An analysis of English academic writing in a Libyan University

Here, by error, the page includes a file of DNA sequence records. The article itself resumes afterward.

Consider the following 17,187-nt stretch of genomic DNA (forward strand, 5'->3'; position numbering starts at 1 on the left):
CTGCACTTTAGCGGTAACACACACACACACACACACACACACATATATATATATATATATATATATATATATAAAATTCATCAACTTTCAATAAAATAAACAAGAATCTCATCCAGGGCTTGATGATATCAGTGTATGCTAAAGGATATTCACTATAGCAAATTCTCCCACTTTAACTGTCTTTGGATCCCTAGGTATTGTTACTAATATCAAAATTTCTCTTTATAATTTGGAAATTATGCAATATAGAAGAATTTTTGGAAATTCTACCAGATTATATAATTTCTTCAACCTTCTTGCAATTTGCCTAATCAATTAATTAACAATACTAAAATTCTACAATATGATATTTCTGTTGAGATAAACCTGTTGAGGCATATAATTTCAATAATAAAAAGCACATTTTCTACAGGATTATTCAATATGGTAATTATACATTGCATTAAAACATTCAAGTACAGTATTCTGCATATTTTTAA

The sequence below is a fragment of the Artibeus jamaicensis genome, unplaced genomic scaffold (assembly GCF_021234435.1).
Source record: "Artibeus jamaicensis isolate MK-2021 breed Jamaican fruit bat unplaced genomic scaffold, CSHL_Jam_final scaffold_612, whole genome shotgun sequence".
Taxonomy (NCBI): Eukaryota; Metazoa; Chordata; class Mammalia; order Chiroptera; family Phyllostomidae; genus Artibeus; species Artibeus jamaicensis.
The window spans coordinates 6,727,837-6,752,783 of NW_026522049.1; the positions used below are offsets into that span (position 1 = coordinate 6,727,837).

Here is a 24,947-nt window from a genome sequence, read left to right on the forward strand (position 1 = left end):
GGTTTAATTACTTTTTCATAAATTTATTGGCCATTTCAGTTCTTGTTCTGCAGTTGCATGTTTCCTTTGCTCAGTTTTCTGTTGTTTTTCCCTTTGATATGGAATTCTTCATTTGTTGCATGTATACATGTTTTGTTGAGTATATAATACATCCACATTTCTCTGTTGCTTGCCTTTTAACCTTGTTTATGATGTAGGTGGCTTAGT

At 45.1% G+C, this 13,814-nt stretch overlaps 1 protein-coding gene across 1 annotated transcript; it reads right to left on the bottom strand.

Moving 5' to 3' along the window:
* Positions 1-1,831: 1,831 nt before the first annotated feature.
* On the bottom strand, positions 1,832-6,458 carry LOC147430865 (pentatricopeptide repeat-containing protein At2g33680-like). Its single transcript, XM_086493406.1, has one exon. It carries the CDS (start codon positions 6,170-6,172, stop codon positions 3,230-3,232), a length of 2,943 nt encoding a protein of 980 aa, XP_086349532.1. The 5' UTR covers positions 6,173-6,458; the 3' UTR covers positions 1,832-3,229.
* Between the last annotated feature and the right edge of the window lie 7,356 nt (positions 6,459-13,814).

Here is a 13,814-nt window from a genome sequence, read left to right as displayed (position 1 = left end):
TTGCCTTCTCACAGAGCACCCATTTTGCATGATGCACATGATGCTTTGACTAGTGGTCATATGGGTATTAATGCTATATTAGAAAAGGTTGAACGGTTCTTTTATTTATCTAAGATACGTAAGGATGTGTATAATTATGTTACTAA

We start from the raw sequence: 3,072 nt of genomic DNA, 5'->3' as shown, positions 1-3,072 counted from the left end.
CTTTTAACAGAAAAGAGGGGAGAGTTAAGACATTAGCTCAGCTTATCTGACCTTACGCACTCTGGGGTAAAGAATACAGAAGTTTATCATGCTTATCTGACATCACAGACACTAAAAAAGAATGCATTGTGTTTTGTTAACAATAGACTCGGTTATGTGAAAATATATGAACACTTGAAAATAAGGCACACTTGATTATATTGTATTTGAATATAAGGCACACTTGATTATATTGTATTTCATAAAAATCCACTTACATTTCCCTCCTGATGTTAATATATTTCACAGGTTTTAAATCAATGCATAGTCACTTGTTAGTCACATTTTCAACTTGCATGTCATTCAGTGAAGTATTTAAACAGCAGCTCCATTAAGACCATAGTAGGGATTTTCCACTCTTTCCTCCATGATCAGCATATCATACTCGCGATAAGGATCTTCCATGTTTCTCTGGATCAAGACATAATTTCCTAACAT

This study explores English academic writing in a Libyan university. The results show a number of challenges and issues that Libyan university students experience in using English for academic writing. The study suggests intervention procedures that may correct students’ linguistic academic deficiencies. Using Gee (1999)’s D/discourse theory and Bourdieu’s theory of habitus and field, which view writing as a social practice embedded in social activities, the study takes a purely qualitative approach, presenting data descriptions by both students and lecturers. The sample size of the investigation is eight – four lecturers and four students. The data was collected mainly through classroom observation, open-ended interviews and an analysis of students’ assignment essays. The results indicate several areas of challenge for Libyan students with regard to academic writing; a lack of adequate ‘scaffolding’, a lack of ample time spent on authentic practice, and inappropriate immediate feedback. Findings also show a lack of teaching methods and strategies that correct syntactical and morphological errors, and a lack of skills – research skills. Further to this, results revealed a lack of synthesis and summary skills, referencing skills – and a lack of confidence in tackling academic writing tasks. In addition, the lack of appropriate materials to consult was a contributing factor, as was students’ social and economic status. The study calls for various interventions that may assist students to acquire academic writing skills and hence develop a sense of confidence in taking on academic tasks.